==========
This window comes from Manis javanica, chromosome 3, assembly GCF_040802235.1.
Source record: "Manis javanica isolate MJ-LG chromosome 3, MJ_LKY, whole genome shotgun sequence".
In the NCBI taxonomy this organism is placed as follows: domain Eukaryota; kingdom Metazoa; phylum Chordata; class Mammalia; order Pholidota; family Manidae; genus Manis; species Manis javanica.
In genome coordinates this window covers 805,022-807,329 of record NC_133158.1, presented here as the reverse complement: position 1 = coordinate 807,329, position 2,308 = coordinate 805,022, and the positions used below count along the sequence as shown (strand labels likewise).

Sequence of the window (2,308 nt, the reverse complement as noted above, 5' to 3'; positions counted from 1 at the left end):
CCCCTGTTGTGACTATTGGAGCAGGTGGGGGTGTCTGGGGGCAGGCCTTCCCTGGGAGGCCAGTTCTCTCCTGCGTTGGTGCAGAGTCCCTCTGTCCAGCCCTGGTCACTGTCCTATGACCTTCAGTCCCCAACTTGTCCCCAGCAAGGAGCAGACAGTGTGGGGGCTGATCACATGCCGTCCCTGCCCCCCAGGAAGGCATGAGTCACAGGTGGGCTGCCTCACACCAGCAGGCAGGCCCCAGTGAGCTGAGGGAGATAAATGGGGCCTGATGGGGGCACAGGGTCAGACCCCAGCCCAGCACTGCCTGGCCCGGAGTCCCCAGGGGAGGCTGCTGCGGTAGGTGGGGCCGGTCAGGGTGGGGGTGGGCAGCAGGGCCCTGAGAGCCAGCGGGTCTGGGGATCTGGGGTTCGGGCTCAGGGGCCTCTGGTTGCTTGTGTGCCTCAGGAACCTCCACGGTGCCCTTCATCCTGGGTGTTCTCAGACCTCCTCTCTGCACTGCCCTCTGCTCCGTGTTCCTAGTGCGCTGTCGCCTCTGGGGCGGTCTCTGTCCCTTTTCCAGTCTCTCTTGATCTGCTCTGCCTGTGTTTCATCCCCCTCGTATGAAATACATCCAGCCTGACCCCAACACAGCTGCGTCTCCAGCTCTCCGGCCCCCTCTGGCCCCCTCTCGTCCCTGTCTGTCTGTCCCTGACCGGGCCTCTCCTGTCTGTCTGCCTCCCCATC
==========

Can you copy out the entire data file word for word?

This window comes from Manis javanica, chromosome 3, assembly GCF_040802235.1.
Source record: "Manis javanica isolate MJ-LG chromosome 3, MJ_LKY, whole genome shotgun sequence".
In the NCBI taxonomy this organism is placed as follows: domain Eukaryota; kingdom Metazoa; phylum Chordata; class Mammalia; order Pholidota; family Manidae; genus Manis; species Manis javanica.
In genome coordinates this window covers 805,022-807,329 of record NC_133158.1, presented here as the reverse complement: position 1 = coordinate 807,329, position 2,308 = coordinate 805,022, and the positions used below count along the sequence as shown (strand labels likewise).

Sequence of the window (2,308 nt, the reverse complement as noted above, 5' to 3'; positions counted from 1 at the left end):
CCCCTGTTGTGACTATTGGAGCAGGTGGGGGTGTCTGGGGGCAGGCCTTCCCTGGGAGGCCAGTTCTCTCCTGCGTTGGTGCAGAGTCCCTCTGTCCAGCCCTGGTCACTGTCCTATGACCTTCAGTCCCCAACTTGTCCCCAGCAAGGAGCAGACAGTGTGGGGGCTGATCACATGCCGTCCCTGCCCCCCAGGAAGGCATGAGTCACAGGTGGGCTGCCTCACACCAGCAGGCAGGCCCCAGTGAGCTGAGGGAGATAAATGGGGCCTGATGGGGGCACAGGGTCAGACCCCAGCCCAGCACTGCCTGGCCCGGAGTCCCCAGGGGAGGCTGCTGCGGTAGGTGGGGCCGGTCAGGGTGGGGGTGGGCAGCAGGGCCCTGAGAGCCAGCGGGTCTGGGGATCTGGGGTTCGGGCTCAGGGGCCTCTGGTTGCTTGTGTGCCTCAGGAACCTCCACGGTGCCCTTCATCCTGGGTGTTCTCAGACCTCCTCTCTGCACTGCCCTCTGCTCCGTGTTCCTAGTGCGCTGTCGCCTCTGGGGCGGTCTCTGTCCCTTTTCCAGTCTCTCTTGATCTGCTCTGCCTGTGTTTCATCCCCCTCGTATGAAATACATCCAGCCTGACCCCAACACAGCTGCGTCTCCAGCTCTCCGGCCCCCTCTGGCCCCCTCTCGTCCCTGTCTGTCTGTCCCTGACCGGGCCTCTCCTGTCTGTCTGCCTCCCCATC